Spring 2017, Spring 2018, Spring 2019, Spring 2020

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WRPR 0332 - The Rhetoric of Transcendence      

The Rhetoric of Transcendence
In this course students will study the metaphysical nature of transcendence as a concept that relates to religion, art, popular media, and even drugs. We will study the ways people attempt to relay transcendence through words, actions, and creative endeavors while also considering how we have--or have not--achieved transcendence in our own lives. Students in this course will write reflections of their own states of transcendence, rhetorically analyze sermons and popular culture pieces that embody transcendence, and attempt to capture the ineffable in a final project. 3 hrs. Sem. CW PHL

Spring 2021

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WRPR 0333 - Writing on Contemporary Issues      

Writing On Contemporary Issues: Writing, Editing, and Publishing Online
This course is an introduction to writing prose for a public audience. Students will create both critical and personal essays that feature strong ideas and perspectives. The readings and writing will focus on American popular culture, broadly defined. Essays will critically engage elements of contemporary American popular culture via a vivid personal voice and presence. Readings will address current issues in popular culture – Gladwell, “Brain Candy,” Klosterman, “Campus Confidential,” for instance. ReMix: Reading in Contemporary Culture is the central text. The end result will be a new online magazine of writings on American popular culture 3 hrs. lect. AMR ART CW NOR SOC

Spring 2017, Spring 2018, Fall 2020

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WRPR 0334 - Writing and Experience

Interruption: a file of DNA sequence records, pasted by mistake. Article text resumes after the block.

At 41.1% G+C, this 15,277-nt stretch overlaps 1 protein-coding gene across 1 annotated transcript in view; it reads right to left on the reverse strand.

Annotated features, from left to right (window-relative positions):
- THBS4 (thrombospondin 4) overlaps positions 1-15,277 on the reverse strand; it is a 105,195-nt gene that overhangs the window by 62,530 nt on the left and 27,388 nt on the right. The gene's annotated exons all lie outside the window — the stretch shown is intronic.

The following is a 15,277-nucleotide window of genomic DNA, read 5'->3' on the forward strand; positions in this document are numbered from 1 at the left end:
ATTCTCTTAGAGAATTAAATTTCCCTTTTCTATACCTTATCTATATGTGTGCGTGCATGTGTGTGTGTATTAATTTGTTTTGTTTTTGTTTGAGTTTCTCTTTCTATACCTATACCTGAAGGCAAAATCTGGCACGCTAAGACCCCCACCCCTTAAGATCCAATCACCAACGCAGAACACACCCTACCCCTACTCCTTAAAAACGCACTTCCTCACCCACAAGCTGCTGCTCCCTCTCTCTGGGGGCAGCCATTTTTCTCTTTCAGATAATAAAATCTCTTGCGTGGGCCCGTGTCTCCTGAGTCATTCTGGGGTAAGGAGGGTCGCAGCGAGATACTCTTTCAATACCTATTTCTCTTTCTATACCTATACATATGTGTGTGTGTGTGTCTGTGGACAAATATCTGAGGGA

Writing and Experience: Exploring Self in Society
The reading and online writing for this course will focus on what it means to construct a sense of self in relation to the larger social world of family and friends, education, media, work, and community. Readings will include nonfiction and fiction works by authors such as Maya Angelou, James Baldwin, Andre Dubus, Tim O'Brien, Flannery O'Connor, Amy Tan, Tobias Wolff, and Alice Walker. Students will explore the craft of storytelling and the multiple ways in which one can employ the tools of fiction in crafting creative nonfiction and fiction narratives for a new online magazine on American popular culture. This magazine will have been created by students in Writing on Contemporary Issues. Narratives about self and society will therefore lean towards aspects of American popular culture. 3 hrs sem. AMR CW LIT NOR SOC

Fall 2017, Fall 2018, Spring 2021

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WRPR 0354 - Rhetoric of Public Memory      

The Rhetoric of Public Memory
This course focuses on public memory and the various statues, memorials, sites, and spaces that construct public memory in contemporary U.S. society. In this course, we will study local Middlebury and Vermont public memories, Civil War and Confederate memories, and spaces of contention and controversy, while visiting nearby memorials and museums. Students in this class will compose analyses on these public memories and create arguments on the viability of memories in different shapes and forms. Overall, students will leave this class with a stronger understanding of not only public memory rhetoric but the various components that keep these memories alive. 3 hrs. lect. AMR CW HIS NOR SOC